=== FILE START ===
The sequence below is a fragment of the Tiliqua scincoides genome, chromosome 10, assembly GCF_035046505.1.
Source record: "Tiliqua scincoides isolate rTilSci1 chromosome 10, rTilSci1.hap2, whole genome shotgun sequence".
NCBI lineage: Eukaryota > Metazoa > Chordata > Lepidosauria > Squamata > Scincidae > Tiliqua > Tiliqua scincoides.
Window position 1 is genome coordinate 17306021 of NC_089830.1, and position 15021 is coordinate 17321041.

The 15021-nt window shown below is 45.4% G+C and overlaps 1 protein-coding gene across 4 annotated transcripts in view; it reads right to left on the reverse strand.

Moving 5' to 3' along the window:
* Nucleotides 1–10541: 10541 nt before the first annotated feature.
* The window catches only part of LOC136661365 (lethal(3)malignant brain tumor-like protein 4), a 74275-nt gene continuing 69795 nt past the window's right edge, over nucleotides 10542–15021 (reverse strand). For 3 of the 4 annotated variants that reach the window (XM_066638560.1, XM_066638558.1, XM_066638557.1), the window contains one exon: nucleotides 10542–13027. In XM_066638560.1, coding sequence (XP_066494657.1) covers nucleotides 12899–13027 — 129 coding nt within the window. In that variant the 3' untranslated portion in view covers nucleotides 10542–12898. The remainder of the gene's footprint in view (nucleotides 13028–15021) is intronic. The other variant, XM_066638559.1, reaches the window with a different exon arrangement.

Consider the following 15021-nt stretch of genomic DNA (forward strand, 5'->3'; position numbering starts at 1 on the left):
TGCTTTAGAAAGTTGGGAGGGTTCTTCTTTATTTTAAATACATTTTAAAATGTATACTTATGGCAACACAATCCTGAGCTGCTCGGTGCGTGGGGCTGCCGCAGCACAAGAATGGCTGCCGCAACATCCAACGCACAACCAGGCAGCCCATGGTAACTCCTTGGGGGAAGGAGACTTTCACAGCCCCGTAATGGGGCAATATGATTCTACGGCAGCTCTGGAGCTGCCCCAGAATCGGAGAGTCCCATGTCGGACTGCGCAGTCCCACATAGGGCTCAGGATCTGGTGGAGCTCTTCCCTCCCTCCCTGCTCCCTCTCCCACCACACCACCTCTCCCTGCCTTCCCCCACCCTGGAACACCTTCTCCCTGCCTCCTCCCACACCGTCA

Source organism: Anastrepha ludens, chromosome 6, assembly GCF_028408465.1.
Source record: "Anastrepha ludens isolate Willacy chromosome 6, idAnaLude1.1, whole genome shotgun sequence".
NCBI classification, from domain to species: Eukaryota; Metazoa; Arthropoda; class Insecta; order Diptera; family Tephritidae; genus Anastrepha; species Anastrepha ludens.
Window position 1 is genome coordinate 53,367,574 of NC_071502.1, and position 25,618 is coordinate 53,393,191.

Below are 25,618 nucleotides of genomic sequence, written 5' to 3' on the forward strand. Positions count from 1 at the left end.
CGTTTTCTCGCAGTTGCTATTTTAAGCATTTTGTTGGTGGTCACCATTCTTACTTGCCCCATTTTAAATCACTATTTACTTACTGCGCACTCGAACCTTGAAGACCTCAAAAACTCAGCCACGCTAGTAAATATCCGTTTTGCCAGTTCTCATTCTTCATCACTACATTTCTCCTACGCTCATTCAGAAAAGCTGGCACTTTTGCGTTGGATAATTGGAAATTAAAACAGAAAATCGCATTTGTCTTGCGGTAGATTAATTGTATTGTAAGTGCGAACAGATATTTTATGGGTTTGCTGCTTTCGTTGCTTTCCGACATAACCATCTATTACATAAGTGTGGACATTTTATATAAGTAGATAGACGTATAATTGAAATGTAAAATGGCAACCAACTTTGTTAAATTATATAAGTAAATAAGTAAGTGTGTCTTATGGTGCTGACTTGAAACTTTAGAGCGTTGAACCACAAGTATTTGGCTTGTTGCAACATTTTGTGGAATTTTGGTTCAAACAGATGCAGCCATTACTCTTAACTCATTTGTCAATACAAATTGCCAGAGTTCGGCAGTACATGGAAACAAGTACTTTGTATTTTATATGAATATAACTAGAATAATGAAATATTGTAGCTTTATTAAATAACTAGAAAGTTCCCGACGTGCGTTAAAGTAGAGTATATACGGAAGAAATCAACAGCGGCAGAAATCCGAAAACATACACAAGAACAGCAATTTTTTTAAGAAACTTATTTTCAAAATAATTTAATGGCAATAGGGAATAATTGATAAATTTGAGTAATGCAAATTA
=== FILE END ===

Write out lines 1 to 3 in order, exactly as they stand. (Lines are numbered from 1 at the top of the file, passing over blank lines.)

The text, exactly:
The sequence below is a fragment of the Tiliqua scincoides genome, chromosome 10, assembly GCF_035046505.1.
Source record: "Tiliqua scincoides isolate rTilSci1 chromosome 10, rTilSci1.hap2, whole genome shotgun sequence".
NCBI lineage: Eukaryota > Metazoa > Chordata > Lepidosauria > Squamata > Scincidae > Tiliqua > Tiliqua scincoides.